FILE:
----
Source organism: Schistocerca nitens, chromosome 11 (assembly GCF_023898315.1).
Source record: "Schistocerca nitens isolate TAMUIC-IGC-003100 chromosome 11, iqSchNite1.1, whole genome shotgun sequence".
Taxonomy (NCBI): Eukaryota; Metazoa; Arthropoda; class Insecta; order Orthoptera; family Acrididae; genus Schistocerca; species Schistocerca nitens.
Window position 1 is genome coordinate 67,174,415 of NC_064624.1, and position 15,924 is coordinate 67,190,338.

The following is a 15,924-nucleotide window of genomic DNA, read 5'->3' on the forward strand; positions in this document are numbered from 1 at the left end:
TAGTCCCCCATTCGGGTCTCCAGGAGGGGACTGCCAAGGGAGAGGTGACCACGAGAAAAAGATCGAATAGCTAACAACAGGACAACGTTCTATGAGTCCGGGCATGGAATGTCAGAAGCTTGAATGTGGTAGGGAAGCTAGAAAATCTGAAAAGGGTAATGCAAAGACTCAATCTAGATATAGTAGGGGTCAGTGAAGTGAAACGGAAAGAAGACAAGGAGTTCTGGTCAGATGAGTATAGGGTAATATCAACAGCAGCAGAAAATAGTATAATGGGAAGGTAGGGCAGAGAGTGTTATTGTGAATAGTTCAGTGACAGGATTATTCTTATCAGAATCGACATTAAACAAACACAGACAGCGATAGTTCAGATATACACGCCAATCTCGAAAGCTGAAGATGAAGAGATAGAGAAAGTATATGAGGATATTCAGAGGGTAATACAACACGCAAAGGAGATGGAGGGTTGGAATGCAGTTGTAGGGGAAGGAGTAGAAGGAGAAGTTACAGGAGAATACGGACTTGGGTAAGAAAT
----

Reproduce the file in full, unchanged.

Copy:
Source organism: Schistocerca nitens, chromosome 11 (assembly GCF_023898315.1).
Source record: "Schistocerca nitens isolate TAMUIC-IGC-003100 chromosome 11, iqSchNite1.1, whole genome shotgun sequence".
Taxonomy (NCBI): Eukaryota; Metazoa; Arthropoda; class Insecta; order Orthoptera; family Acrididae; genus Schistocerca; species Schistocerca nitens.
Window position 1 is genome coordinate 67,174,415 of NC_064624.1, and position 15,924 is coordinate 67,190,338.

The following is a 15,924-nucleotide window of genomic DNA, read 5'->3' on the forward strand; positions in this document are numbered from 1 at the left end:
TAGTCCCCCATTCGGGTCTCCAGGAGGGGACTGCCAAGGGAGAGGTGACCACGAGAAAAAGATCGAATAGCTAACAACAGGACAACGTTCTATGAGTCCGGGCATGGAATGTCAGAAGCTTGAATGTGGTAGGGAAGCTAGAAAATCTGAAAAGGGTAATGCAAAGACTCAATCTAGATATAGTAGGGGTCAGTGAAGTGAAACGGAAAGAAGACAAGGAGTTCTGGTCAGATGAGTATAGGGTAATATCAACAGCAGCAGAAAATAGTATAATGGGAAGGTAGGGCAGAGAGTGTTATTGTGAATAGTTCAGTGACAGGATTATTCTTATCAGAATCGACATTAAACAAACACAGACAGCGATAGTTCAGATATACACGCCAATCTCGAAAGCTGAAGATGAAGAGATAGAGAAAGTATATGAGGATATTCAGAGGGTAATACAACACGCAAAGGAGATGGAGGGTTGGAATGCAGTTGTAGGGGAAGGAGTAGAAGGAGAAGTTACAGGAGAATACGGACTTGGGTAAGAAAT